I am not sure if I could be considered a successful gardener or not. I certainly have the desire, and I spend my fair share of time working around the yard. Results are mixed. However, as I approach middle age and watch my children grow, my metric for success in many areas of my life has boiled down to a single question: Have I successfully passed on my passion to my children? In this, too, results are mixed. But…
One summer day I was driving down a gravel road when I came across a box turtle on the side of the road. We used to see them a lot as kids, but not so much anymore. I decided to take her home and show my children: Mike (10), Mark (8), and Sarah (7).
The kids were entranced. They quickly named her Bernadette and asked if they could keep her. I thought I’d let her go in some nearby woods once the kids got bored with having a turtle. To my surprise, they didn’t get bored. Still, I didn’t want poor Bernadette getting turned into a pet. We finally agreed to release her into one of the garden beds. That way she’d have a safe route back to the woods when she decided to leave. It was a hot July day, so I turned her loose in the bed along the north side of the house. Bernadette quickly—for a turtle—slid in amongst the hostas and ferns. With that, she was forgotten. Or so I thought.
A couple of weeks later I was out mowing the yard when Mark came tearing around the corner of the house yelling. I shut the mower off and followed him, anxious to make sure the other two kids were OK. There they were, clustered around the spot where we’d turned Bernadette loose. And there was Bernadette. Bernadette stayed in the garden all summer. We checked on her from time to time—and she seemed happy. Once fall came along, school picked up, gardening stopped, and Bernadette was forgotten.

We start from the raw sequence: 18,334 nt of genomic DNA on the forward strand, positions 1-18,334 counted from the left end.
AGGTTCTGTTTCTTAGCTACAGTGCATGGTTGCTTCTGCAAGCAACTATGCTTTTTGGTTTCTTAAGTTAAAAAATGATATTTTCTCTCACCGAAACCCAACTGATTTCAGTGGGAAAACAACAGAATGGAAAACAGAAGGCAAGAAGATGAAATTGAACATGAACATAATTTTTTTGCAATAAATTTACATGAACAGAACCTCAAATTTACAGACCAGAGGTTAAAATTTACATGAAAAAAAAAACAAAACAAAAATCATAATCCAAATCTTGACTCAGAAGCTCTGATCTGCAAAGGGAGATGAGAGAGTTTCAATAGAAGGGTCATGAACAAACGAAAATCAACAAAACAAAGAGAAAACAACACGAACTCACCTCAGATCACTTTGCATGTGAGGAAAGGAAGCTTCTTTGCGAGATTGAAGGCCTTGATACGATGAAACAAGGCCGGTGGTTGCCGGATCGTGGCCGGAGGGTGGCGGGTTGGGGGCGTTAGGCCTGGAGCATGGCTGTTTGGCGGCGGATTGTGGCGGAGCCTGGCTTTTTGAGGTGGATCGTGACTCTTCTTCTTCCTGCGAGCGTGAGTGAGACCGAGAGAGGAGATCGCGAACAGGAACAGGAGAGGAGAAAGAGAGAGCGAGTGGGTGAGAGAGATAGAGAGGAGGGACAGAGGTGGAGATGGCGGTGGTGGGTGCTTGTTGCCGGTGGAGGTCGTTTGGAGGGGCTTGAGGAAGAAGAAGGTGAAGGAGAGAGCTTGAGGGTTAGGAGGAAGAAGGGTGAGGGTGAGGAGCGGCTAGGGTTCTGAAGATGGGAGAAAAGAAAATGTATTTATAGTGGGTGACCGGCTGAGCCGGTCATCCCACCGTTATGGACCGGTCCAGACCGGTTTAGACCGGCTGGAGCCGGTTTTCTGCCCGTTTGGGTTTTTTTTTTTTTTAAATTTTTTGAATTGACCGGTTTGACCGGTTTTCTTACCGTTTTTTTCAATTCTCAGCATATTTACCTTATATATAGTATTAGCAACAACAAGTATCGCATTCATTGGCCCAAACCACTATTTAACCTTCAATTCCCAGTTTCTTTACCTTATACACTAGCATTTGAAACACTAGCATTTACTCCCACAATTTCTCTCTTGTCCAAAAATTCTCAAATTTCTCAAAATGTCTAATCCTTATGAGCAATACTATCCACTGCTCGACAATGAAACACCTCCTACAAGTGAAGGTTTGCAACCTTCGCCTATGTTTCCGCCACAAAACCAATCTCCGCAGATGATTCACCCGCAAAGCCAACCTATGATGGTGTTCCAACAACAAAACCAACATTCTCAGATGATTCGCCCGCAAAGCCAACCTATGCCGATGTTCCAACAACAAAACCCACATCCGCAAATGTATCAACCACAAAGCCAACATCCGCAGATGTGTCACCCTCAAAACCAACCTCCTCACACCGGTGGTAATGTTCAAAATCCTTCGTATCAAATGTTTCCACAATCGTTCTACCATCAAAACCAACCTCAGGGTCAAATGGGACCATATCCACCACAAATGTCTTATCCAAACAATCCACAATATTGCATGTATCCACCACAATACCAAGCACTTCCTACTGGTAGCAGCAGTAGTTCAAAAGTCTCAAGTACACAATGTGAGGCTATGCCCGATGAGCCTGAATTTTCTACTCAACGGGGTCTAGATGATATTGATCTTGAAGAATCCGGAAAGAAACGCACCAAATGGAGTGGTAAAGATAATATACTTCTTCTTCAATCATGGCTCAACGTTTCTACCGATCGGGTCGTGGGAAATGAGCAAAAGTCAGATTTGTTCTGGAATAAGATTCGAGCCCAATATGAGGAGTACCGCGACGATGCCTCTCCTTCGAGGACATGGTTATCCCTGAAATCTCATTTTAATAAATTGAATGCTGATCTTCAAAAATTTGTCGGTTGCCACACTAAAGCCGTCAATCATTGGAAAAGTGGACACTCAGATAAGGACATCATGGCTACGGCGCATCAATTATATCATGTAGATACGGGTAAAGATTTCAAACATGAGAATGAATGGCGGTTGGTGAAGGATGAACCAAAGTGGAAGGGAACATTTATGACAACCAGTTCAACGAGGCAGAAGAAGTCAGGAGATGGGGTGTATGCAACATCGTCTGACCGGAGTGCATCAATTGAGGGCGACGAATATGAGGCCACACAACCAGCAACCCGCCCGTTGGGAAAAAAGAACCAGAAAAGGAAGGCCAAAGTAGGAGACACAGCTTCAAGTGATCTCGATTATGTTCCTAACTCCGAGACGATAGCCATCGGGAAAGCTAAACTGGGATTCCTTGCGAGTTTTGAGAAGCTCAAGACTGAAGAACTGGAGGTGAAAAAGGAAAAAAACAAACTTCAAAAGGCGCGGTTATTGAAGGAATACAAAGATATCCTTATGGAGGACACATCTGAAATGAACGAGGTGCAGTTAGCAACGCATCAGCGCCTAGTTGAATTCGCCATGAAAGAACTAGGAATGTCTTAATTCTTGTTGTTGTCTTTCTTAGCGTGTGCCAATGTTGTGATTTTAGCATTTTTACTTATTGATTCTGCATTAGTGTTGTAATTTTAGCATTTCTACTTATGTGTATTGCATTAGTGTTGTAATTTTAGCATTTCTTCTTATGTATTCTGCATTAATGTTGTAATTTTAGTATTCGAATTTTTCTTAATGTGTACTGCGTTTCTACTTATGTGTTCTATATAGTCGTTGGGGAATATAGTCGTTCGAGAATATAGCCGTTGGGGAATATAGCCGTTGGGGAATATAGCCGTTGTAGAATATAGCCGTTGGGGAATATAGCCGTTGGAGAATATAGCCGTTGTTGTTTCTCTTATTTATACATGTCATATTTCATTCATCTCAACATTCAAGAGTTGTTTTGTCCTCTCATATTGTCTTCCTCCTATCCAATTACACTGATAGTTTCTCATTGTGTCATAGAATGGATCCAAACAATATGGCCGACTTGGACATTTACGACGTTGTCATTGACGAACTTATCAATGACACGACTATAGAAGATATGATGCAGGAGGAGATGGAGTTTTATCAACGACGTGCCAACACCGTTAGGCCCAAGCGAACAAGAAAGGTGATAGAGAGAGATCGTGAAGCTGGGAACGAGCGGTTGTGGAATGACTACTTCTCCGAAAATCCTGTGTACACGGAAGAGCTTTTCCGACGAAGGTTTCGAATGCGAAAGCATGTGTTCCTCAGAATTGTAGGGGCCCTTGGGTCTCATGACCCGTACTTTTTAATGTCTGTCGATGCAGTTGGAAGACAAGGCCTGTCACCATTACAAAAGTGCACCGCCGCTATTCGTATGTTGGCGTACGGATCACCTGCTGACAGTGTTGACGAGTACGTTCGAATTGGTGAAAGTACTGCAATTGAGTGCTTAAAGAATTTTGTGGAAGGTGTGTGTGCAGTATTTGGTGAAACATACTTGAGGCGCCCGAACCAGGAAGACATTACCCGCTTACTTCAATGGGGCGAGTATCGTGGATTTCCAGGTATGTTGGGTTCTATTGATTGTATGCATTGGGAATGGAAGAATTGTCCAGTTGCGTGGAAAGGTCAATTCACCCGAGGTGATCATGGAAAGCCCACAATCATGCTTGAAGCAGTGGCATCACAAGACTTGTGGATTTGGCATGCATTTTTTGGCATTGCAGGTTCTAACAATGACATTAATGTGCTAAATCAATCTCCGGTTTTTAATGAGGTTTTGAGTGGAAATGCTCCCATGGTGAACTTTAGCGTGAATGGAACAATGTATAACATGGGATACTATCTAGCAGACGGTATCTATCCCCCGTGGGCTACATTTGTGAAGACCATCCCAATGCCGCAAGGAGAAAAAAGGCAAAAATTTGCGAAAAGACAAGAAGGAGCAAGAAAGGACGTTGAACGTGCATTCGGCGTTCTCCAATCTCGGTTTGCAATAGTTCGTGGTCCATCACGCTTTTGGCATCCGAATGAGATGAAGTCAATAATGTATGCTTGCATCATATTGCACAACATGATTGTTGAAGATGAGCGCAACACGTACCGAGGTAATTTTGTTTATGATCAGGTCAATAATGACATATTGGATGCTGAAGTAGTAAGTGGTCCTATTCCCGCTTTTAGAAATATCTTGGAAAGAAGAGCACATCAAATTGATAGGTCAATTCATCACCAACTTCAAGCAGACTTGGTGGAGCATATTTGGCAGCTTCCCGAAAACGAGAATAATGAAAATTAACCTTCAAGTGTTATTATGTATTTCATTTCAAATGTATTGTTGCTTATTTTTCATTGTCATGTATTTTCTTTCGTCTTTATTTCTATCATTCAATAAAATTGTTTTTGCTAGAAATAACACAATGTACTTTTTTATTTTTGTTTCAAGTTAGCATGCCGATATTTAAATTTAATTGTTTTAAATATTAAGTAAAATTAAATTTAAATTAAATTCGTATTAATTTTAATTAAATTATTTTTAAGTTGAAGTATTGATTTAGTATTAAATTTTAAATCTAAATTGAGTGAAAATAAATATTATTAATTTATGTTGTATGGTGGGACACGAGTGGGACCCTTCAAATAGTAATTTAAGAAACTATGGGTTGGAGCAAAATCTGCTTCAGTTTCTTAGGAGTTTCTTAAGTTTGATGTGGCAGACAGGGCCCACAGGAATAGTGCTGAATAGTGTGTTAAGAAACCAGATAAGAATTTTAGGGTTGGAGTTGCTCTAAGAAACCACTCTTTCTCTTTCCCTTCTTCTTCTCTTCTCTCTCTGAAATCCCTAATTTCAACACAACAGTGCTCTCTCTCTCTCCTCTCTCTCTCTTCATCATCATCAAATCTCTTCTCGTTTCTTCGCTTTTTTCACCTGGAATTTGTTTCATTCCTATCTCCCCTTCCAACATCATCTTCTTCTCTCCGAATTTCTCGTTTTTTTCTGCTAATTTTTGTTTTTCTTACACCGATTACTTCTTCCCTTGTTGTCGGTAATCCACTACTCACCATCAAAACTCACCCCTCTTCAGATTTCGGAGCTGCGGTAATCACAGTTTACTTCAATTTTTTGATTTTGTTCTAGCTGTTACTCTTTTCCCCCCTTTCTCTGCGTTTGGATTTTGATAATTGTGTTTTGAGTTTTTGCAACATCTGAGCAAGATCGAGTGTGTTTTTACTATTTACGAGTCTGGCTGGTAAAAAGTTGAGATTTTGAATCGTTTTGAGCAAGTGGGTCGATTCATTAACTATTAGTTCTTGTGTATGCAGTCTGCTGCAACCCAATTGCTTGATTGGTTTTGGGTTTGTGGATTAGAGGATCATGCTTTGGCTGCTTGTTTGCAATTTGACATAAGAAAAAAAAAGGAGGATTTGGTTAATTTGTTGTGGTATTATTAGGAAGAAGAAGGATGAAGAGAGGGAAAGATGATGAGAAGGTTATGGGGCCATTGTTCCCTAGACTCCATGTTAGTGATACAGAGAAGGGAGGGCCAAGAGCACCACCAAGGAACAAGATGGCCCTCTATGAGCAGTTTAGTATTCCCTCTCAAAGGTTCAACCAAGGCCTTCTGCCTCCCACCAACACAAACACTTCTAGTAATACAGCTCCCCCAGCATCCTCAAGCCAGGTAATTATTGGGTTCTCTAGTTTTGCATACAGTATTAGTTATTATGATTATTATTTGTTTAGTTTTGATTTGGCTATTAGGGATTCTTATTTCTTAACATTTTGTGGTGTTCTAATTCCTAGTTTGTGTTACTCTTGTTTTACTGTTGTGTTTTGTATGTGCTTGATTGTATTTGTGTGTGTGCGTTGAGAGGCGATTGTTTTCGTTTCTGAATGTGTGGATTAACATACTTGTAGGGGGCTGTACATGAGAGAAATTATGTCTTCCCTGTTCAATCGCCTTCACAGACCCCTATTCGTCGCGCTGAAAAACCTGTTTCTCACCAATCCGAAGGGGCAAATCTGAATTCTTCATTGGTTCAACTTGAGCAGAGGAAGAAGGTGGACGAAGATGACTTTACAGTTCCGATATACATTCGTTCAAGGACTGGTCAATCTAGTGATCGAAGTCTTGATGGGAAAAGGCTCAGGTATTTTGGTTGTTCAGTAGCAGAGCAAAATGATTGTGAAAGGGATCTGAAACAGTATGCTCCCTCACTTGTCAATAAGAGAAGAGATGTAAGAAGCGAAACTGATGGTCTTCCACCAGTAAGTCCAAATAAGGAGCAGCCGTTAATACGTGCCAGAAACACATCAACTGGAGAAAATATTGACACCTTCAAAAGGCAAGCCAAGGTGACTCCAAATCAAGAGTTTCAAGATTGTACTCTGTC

The next spring I was out mowing the yard and cleaning up from the winter. I happened to glance at the shade bed just in time to see Bernadette emerge from a hole in the ground. I yelled for the kids. They were thrilled!
Bernadette didn’t stick around that summer—at least I don’t think so. In fact, it’s been three years now, and we haven’t seen Bernadette again. I don’t know where she is now. Probably not far away; she is a turtle, after all. But the kids still talk about Bernadette and look for her from time to time. It can be tough getting them to help in the garden. But I never have any trouble getting help with Bernadette’s spot.
The kids bought a turtle statue, one about five times bigger than Bernadette. I put it on Bernadette’s spot. It startles me every time I come across it when I’m working among the hostas and ferns. That’s OK, it’s fun to be reminded of Bernadette.
Have I passed my passion for gardening on to my kids? I don’t know yet—results are mixed. But I still see the kids checking for Bernadette from time to time. For now, I think that is enough. ❖